You need to discuss your case with an experienced attorney. If you think it is easier to plead guilty after receiving your summons to a Magisterial District Court. Just because Pennsylvania refers to Luzerne County Magisterial Court as a “minor court,” you need to be aware of the consequences of your decision. The long-term effects of pleading guilty to any case in any court can be detrimental to a serious extent. If you plead guilty, you are knowingly agreeing to a conviction against yourself. Criminal case convictions are recorded in your permanent criminal record. A conviction for civil offenses or non-traffic offenses can still lead to significant fines or incarceration. Additionally, convictions can affect your ability to get a new job, work with children or seniors, or even where you reside. An experienced attorney can counsel you to achieve the most positive possible outcome.
Does an Arrest Affect Your Criminal Record?
Being arrested does not necessarily affect your criminal record. If your attorney can have the charges dismissed, they will not appear on your criminal record. But, if you plead guilty or are convicted, even of traffic offenses, they will appear on your record. In Pennsylvania, your full name is the only piece of information needed to search for a criminal record.
If you have any concerns about the existence of court or criminal records, you need an experienced criminal defense attorney to guide and navigate the court process so as to avoid or minimize the potential consequences related to the charges. This is particularly the case for those concerned about school and educational opportunities, employment opportunities, and professional licensing. Record sealing is not the same as expungement. A defendant should generally seek an expungement whenever possible.
What Happens at Your Preliminary Hearing?
At the preliminary hearing, you and your attorney, the prosecution, and the arresting officer and/or complainant will appear before the judge. Because this is not a trial, the jury will not be present. The prosecution will present their evidence against you, and your attorney will present evidence in your defense. At this point, the prosecution may also present witnesses, which your attorney will have the opportunity to cross-examine.
Although not a perfect analogy, a preliminary hearing is basically the trial before the trial (although the defendant will, in almost all instances, not testify at a preliminary hearing). At this event, the Luzerne County Magistrate will decide whether there is enough evidence to compel the defendant to stand trial. The magistrate will also determine if the defendant's case should be transferred to the Court of Common Pleas. If the magistrate decides there is not enough evidence to compel the defendant to stand trial, your charges may be dropped altogether.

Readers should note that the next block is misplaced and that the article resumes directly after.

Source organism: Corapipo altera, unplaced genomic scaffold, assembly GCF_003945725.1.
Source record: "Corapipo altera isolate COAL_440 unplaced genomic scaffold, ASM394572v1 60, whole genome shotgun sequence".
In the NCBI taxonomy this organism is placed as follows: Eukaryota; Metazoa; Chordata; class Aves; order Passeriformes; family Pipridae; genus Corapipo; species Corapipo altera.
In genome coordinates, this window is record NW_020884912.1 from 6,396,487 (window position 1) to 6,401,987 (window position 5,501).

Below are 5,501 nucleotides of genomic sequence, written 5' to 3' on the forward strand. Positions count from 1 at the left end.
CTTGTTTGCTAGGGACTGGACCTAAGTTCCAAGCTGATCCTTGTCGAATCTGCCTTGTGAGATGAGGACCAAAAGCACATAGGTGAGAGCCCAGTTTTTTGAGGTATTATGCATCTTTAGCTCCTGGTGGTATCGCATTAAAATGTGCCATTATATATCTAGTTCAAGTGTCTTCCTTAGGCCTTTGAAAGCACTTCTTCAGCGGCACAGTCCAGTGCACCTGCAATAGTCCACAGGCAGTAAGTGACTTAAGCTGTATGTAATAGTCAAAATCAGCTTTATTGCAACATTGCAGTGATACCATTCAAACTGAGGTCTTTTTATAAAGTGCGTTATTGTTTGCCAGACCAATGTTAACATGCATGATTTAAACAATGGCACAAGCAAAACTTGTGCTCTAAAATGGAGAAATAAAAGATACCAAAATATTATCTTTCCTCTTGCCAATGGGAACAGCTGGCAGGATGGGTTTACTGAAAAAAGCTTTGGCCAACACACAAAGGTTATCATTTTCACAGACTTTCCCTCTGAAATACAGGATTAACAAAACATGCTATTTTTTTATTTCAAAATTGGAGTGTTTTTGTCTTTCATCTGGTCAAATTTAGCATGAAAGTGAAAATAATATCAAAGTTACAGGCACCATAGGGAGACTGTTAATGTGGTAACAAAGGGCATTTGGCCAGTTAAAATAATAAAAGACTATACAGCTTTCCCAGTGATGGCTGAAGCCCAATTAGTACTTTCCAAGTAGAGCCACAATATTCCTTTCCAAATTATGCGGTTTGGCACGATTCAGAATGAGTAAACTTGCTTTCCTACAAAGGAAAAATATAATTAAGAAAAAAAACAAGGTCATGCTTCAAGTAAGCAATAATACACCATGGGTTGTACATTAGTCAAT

Can You Participate in the ARD Program for Summary Offenses?
In Pennsylvania, there is a program for first-time offenders with no prior convictions. The Accelerated Rehabilitation Disposition (ARD) program allows these individuals to waive their right to a preliminary hearing and prosecution and avoid Magisterial Court altogether. If you participate in the ARD program, you are effectively accepting a guilty plea. This program is not a “get out of jail free card.” The ARD program still has a significant effect on your future, which is why it is important to discuss all the outcomes of your summons with an experienced attorney who can advise you of the best possible options.
To participate in the ARD program, you need to apply to the District Attorney's Office. If the DA approves you for the program, you will have to follow a specific list of steps, including probation, fines, and community service.
The ARD program can be a slow and extended process. It may or may not be for you. This is the case If you are facing summary offenses - loitering, shoplifting, or another minor non-traffic crime – and you hope to avoid a criminal record.
Instead, your attorney might be able to negotiate a more positive outcome to have your case dismissed or withdrawn at the preliminary hearing level rather than having the case proceed to the Court of Common Pleas. Either way, an experienced Luzerne County attorney will advise you on your best course of action.
Who Can You Call for Help if You are Summoned to Magistrate District Court?
When you receive your summons, the first person you should call is an experienced attorney who advises clients on such matters in the relevant court. The Lento Law Firm has extensive experience representing many clients in Luzerne County Magisterial District Courts. Joseph D. Lento and his team know the Magisterial Court's practices and the best manner in which to communicate and negotiate with the judges and prosecution. They will work vigorously to represent you so that you avoid any unnecessary fines or incarceration. You can contact us at 888-535-3686 today to schedule an evaluation of your case. Do not try to navigate these murky waters alone. The Lento Law Firm can advise you.